The Democrats leading the impeachment inquiry are calling testimony from the acting envoy to Ukraine the “most damning” yet, implicating President Trump himself in a quid pro quo over military aid to the country. William B. Taylor Jr., a career diplomat who has served under both Democratic and Republican administrations, prepared a 15-page opening statement for investigators on Tuesday. He described his testimony as “a rancorous story about whistle-blowers, Mr. Giuliani, side channels, quid pro quos, corruption and interference in elections.” In his statement, Mr. Taylor documented two divergent channels of United States policymaking in Ukraine, “one regular and one highly irregular.” He said Mr. Trump had used the shadow channel to make America’s relationship with Ukraine — including a $391 million aid package — conditional on its government’s willingness to investigate one of his political rivals, former Vice President Joseph R. Biden Jr., and his family. The question of a quid pro quo for the military aid has been pursued by House Democrats since the beginning of the impeachment inquiry. In Mr. Taylor, investigators have a former ambassador testifying under oath that the allegations are true. Guest: Nicholas Fandos, who covers Congress for The New York Times. For more information on today’s episode, visit nytimes.com/thedaily.Background coverage: Here are six key takeaways from Mr. Taylor’s opening statement to impeachment investigators.This is the evidence collected and requested in the impeachment inquiry so far.
Members of the American diplomatic corps testified about the state of U.S. foreign policy in private hearings on Capitol Hill this week. According to our national political correspondent, their testimonies revealed “a remarkably consistent story” about the ways in which career diplomats have been sidelined to make room for Trump administration officials. The conduct of those officials, and the nature of the directives they received, is at the center of the House impeachment investigation.We look back at a week inside the U.S. Capitol as that inquiry enters a pivotal phase. Guest: Nicholas Fandos, who covers Congress for The New York Times. For more information on today’s episode, visit nytimes.com/thedaily. Background coverage: Gordon D. Sondland, the U.S. ambassador to the European Union, told impeachment investigators on Thursday that President Trump delegated Ukraine policy to his personal lawyer Rudolph Giuliani.Mick Mulvaney, the acting White House chief of staff, threw Washington into turmoil on Thursday when he first confirmed, then retracted, that Mr. Trump had withheld military aid to pressure Ukraine.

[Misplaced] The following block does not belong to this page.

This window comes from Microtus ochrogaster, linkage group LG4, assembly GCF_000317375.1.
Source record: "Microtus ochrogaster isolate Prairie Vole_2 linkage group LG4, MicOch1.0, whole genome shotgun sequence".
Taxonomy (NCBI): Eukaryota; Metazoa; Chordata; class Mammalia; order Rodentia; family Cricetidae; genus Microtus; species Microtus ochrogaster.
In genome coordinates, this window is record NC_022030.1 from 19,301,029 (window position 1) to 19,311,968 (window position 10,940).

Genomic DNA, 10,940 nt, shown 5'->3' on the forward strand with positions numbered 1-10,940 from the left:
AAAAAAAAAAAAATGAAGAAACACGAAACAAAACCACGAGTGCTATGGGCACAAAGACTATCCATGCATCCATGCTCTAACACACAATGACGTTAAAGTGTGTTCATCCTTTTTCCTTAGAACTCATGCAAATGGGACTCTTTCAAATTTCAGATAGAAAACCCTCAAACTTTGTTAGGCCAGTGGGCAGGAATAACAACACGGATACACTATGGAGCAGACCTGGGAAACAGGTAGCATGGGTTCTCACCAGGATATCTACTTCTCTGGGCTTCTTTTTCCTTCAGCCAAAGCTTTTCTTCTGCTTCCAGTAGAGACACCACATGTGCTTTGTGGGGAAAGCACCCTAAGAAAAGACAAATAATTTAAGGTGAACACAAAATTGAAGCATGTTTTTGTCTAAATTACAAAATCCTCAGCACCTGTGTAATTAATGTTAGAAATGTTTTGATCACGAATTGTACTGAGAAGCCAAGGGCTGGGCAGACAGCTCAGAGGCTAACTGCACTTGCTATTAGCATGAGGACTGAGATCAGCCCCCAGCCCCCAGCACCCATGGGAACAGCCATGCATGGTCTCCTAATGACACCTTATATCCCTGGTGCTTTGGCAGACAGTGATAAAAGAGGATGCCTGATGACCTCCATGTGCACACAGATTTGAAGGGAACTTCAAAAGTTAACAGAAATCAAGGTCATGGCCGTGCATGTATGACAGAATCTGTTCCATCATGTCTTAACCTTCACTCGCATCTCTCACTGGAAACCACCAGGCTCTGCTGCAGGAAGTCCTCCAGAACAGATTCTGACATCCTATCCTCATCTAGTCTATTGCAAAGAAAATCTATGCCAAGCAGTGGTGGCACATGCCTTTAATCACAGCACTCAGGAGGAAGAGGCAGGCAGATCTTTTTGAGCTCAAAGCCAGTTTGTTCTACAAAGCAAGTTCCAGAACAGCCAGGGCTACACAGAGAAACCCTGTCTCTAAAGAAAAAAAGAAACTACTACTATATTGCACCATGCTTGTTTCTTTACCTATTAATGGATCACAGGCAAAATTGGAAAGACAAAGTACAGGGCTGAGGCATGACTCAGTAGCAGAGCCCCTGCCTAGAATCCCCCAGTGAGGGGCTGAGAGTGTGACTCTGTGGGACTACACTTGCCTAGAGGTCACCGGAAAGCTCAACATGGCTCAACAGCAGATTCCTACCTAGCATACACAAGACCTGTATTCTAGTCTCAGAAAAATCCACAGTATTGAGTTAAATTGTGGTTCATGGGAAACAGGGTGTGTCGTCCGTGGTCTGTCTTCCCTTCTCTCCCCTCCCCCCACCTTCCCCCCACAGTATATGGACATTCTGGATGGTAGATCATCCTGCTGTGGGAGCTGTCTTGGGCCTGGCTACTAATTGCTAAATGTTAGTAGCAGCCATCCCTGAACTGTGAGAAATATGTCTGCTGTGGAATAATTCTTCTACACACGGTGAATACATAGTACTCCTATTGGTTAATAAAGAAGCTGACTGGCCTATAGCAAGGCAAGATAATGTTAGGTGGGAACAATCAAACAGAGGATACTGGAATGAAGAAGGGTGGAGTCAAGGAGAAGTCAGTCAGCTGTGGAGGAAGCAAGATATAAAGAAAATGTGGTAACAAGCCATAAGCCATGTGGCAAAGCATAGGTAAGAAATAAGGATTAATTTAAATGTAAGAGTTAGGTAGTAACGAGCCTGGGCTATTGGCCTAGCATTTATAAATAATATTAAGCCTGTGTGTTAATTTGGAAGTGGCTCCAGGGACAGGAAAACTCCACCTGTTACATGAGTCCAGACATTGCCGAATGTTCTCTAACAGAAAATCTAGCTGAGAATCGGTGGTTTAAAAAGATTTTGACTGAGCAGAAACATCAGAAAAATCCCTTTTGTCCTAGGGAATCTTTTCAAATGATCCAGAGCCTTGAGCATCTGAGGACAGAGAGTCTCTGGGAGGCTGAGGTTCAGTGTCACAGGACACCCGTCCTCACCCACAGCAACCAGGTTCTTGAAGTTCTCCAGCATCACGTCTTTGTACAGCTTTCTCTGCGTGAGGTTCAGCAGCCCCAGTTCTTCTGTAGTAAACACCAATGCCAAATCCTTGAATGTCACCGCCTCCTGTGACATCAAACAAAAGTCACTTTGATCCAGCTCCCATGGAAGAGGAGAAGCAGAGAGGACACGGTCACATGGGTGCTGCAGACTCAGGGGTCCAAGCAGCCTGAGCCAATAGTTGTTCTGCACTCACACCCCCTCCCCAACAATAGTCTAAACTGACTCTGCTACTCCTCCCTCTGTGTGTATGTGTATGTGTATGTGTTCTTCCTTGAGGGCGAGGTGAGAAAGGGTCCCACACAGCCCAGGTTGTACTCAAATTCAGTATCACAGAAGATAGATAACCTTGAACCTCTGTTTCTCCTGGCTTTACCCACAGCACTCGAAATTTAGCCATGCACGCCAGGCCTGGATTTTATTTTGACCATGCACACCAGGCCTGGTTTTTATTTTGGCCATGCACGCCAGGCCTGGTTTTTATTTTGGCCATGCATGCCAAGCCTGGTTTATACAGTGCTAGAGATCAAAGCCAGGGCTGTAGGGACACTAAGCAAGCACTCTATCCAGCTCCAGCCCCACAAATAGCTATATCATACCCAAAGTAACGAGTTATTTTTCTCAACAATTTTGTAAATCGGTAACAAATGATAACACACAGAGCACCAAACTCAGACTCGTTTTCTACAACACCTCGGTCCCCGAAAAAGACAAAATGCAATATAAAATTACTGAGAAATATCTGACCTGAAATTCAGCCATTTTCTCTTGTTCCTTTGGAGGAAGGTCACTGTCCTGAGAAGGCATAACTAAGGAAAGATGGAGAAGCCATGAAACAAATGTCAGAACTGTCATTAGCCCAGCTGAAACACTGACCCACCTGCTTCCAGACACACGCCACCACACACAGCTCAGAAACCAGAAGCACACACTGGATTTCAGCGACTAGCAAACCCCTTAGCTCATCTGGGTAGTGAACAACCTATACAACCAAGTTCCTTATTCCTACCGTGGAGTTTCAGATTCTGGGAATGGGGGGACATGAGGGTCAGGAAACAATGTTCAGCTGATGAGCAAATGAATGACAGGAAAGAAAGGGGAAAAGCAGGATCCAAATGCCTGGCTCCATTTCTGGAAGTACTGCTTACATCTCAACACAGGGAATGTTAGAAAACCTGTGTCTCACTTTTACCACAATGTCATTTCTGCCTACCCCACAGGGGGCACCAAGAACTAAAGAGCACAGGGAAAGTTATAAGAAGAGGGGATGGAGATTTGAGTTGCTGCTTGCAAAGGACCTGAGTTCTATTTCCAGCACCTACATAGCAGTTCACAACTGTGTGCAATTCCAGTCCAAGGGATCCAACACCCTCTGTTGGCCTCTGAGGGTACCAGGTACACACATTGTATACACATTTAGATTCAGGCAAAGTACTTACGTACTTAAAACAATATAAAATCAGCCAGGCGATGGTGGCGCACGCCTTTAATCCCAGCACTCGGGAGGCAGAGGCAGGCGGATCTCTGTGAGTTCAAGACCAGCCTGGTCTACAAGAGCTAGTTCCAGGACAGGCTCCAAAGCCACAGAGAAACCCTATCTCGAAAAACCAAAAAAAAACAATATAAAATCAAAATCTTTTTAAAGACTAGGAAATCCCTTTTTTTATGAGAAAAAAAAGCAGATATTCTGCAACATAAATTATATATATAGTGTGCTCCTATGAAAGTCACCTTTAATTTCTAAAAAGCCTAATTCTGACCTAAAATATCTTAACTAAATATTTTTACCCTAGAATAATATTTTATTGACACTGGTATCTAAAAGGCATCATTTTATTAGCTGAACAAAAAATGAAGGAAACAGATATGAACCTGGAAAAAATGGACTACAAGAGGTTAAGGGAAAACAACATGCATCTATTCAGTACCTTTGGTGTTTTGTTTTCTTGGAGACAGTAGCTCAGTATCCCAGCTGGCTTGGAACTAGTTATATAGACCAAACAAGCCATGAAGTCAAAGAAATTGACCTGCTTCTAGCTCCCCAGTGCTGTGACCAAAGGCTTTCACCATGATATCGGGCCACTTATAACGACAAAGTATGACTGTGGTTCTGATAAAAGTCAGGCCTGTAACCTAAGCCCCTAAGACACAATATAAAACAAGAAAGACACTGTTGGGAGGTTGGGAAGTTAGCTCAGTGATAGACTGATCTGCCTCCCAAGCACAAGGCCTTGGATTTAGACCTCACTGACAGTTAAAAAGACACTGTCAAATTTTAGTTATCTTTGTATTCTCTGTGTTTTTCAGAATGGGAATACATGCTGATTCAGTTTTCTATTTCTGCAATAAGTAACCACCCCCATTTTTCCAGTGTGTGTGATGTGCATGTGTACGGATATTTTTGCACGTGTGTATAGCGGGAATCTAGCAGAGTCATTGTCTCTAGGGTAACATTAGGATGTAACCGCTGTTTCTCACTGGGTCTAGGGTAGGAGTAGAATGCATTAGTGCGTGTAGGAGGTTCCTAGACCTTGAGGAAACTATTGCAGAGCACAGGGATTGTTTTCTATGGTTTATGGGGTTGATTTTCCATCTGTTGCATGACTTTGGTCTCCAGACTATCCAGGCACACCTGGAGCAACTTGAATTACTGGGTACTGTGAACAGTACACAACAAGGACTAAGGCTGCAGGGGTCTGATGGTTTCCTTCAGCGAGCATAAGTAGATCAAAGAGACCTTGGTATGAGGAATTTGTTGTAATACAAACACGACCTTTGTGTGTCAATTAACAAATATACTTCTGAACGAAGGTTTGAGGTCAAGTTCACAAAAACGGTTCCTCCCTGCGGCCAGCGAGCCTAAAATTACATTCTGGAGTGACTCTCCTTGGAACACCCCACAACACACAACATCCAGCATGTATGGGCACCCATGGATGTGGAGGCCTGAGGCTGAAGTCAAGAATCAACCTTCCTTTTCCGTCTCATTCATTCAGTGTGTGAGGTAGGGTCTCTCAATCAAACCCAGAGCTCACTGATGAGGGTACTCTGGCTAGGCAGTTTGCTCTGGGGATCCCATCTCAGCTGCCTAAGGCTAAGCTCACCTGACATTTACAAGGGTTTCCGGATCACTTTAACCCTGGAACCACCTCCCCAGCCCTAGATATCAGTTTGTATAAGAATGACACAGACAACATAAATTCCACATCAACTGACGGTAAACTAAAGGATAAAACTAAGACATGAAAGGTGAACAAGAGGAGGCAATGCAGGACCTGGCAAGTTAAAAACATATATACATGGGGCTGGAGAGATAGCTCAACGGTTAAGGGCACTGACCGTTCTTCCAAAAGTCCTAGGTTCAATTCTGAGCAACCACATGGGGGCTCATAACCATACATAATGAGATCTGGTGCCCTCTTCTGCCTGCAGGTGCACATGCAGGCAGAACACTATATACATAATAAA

Speaker Nancy Pelosi has begun a formal impeachment investigation of President Trump, saying he “must be held accountable.” We spoke to our colleague who was at the announcement and to one of the lawmakers who helped convince Ms. Pelosi that it was time. Guests: Nicholas Fandos, who covers Congress for The New York Times, and Representative Mikie Sherrill, Democrat of New Jersey. For more information on today’s episode, visit nytimes.com/thedaily. Background reading: Though the outcome is uncertain, the inquiry raises the possibility that Mr. Trump could become only the fourth president in American history to face impeachment.After months of caution from House Democrats, why is this happening now? “They believe the new accusations against Mr. Trump are simple and serious enough to be grasped,” our colleague Carl Hulse writes in a news analysis.Here’s how the impeachment process works.